With the 2016 campaign in full swing, candidates are falling over one another do demonstrate that they, better than anyone else, can keep us safe. "Safe from what?" voters might ask. "ISIS, of course," the presidential hopefuls chine in unison, perhaps the only thing on which they agree. Following a month of attacks beginning with the downing of a Russian airline over Sinai and ending with the San Bernardino shooting rampage, the American people might be forgiven for believing that Islamic terrorism poses the greatest threat to the country. The candidates should, however, know better.
How serious a threat is the Islamic State? Where does it fall in a prioritized list of all the states, groups, movements and forces that can hurt us? It may seem strange for someone like me, who has spent over 20 years of my life studying terrorism and more than a decade helping to combat it, to tell you that neither ISIS nor any other extremist group comes close to leading the list of threats to our way of life. Each year both the Pentagon and the White House produce national strategy documents identifying threats and proposing ways to counter them. Every five years the Department of Defense conducts its Quadrennial Review examining the security environment in even greater detail. Google and read those documents and you might be surprised to find how important (or unimportant) terrorism is in the scheme of things.
Sure, ISIS is a cause for concern. It has the ability to hurt us, as we saw in Paris and San Bernardino. It can kill our citizens, temporarily shut down urban areas, and cost us millions of dollars in lost revenue and increased security. The Islamic State is not, however, an existential threat. No terrorist organization has ever risen to that level. The ability of such groups to harm us pales in comparison to a resurgent Russian Federation and a more aggressive China. If we expand our list of threats to include more than violent groups and foreign states, terrorism falls even further down the list. Climate change promises to inundate coastal areas, where 40% of the earth's people live. Drought caused by global warming and the famines it produces are already killing people. In the near future we can expect to see wars over water. Then there is the persistent and pervasive loss of life attributed to gun violence. Approximately 280,000 Americans have been killed by firearms over the past decade.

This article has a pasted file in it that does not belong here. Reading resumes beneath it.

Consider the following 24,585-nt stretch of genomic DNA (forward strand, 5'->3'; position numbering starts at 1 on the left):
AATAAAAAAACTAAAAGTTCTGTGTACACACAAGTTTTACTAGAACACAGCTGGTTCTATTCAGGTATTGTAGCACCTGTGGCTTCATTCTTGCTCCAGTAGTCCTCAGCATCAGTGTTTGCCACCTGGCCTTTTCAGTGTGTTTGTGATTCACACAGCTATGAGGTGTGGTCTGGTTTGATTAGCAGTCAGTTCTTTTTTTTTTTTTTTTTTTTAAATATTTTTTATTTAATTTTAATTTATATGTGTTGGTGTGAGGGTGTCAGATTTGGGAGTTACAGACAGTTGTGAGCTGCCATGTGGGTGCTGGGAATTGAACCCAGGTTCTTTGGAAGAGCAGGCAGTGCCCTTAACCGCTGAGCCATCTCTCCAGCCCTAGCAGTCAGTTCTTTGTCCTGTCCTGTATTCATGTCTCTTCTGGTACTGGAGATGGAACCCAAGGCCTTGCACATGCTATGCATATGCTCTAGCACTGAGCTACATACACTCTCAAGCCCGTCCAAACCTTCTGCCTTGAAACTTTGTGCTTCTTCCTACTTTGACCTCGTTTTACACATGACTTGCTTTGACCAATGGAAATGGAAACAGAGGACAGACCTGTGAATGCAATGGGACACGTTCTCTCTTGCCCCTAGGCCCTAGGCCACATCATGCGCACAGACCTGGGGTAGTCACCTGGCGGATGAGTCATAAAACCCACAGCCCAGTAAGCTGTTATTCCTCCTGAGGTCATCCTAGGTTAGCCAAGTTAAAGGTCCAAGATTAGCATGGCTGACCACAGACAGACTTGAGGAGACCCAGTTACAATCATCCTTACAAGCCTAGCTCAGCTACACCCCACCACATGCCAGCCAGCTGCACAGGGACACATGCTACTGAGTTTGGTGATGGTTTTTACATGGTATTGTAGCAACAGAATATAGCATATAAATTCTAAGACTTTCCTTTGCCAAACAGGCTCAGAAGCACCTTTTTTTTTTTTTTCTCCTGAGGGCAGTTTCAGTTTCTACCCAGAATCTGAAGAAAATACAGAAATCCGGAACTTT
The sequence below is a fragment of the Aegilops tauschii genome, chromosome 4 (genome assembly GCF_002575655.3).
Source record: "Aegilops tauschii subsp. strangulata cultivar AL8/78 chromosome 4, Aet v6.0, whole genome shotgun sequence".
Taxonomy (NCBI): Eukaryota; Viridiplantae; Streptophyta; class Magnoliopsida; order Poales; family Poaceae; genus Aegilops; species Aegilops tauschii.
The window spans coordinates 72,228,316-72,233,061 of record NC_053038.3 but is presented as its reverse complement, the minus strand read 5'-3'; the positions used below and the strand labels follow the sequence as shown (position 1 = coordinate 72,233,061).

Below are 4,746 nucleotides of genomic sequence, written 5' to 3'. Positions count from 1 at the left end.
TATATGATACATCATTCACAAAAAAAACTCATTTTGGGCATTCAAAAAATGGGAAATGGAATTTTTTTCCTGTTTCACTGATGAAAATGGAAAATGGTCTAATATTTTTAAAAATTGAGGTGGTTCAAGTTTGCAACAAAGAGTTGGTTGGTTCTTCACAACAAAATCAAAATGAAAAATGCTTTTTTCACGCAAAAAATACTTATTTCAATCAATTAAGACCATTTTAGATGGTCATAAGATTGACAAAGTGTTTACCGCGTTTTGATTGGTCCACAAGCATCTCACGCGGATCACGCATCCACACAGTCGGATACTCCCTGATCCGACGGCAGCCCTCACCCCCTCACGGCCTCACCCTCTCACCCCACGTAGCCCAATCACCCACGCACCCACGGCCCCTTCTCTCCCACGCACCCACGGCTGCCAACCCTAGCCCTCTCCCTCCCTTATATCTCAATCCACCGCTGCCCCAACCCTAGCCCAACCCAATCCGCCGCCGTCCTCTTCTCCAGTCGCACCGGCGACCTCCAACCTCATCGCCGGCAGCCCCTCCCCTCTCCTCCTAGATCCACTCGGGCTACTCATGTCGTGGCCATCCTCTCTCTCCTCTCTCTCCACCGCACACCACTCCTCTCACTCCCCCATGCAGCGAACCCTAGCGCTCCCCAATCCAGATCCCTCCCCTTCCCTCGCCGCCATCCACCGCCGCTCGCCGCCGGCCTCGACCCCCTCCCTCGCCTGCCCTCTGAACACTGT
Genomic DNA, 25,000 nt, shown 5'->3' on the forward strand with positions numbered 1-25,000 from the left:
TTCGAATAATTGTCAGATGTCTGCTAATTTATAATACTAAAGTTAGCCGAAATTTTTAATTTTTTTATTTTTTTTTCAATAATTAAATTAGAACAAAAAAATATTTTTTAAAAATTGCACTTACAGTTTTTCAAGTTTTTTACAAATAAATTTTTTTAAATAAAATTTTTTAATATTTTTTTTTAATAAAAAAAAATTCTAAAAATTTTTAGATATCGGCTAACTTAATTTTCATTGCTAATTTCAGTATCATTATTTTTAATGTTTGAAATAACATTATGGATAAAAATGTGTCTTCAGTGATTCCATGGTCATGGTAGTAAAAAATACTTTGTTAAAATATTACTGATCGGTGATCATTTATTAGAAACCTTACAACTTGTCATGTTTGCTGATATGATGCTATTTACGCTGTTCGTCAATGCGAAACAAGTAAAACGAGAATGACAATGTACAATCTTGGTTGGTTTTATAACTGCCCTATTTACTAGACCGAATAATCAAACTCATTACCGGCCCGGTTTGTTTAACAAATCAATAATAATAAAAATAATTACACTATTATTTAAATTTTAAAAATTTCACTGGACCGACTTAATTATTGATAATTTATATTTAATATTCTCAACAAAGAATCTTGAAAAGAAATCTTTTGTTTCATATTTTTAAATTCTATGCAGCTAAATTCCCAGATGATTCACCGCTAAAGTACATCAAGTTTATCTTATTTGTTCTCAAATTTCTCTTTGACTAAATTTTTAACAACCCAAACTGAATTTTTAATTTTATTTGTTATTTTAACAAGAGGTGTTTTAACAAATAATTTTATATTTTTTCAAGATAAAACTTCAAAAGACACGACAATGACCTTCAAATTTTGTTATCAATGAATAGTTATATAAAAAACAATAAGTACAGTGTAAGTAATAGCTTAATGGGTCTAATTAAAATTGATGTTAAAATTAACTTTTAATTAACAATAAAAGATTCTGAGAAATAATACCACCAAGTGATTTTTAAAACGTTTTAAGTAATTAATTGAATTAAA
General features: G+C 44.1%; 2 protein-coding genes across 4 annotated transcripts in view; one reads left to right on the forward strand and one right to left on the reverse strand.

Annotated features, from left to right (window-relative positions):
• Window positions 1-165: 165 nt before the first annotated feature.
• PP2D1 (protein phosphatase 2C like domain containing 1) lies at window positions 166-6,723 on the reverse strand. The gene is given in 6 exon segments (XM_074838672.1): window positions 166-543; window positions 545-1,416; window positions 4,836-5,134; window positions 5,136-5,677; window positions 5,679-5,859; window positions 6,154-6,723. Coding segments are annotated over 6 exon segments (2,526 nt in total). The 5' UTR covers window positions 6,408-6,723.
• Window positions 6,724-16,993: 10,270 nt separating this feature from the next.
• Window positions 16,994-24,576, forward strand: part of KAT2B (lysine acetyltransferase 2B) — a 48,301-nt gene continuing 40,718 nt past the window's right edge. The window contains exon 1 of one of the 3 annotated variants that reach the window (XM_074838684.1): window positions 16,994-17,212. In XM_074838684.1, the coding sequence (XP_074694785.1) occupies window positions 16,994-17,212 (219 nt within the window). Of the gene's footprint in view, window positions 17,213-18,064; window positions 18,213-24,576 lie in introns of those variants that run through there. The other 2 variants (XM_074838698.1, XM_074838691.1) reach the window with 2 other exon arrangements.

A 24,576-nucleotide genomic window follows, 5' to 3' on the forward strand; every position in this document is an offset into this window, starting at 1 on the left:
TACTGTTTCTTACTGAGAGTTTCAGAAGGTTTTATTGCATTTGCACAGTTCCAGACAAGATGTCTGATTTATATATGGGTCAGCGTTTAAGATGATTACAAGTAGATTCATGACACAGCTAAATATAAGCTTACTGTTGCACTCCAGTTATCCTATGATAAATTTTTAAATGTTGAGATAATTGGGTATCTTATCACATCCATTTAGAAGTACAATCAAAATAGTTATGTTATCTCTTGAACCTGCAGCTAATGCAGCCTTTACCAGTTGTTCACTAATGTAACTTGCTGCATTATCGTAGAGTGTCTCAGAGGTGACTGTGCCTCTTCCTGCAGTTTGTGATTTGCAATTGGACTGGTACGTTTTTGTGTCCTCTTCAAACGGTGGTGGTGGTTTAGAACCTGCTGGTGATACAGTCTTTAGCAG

With so many threats proving so much more lethal, why are politicians and the public alike so fixated on terrorism? For the presidential candidates, the answer is simple: Fear is good politics. A frightened voter is an irrational voter. Convince men and women that they face a mortal threat, and they will support you as long as you promise to keep them safe. Every dictator who ever came to power through democratic means understood this calculus. For ordinary Americans, the question is a bit more complex. I often wonder why people my age who grew up with the ever-present prospect of nuclear annihilation get so worked up over mass shootings. The answer may be that terrorism is somehow profoundly personal. The Soviet arsenal threatened to kill us but ISIS threatens to kill me.
Whatever its cause, though, the exaggerated fear of terrorism is very dangerous. It causes us to waste time, energy, and resources worrying about the wrong things. It makes us susceptible to demagoguery. It can stampede us into giving up civil liberties and spending billions on placebo security, measures that make us feel safe without actually making us safer. Most seriously of all, fear turns us on our neighbors. When the front runner of a major party in a presidential race proposes excluding immigrants based on their religion, we should be afraid, but not of terrorism.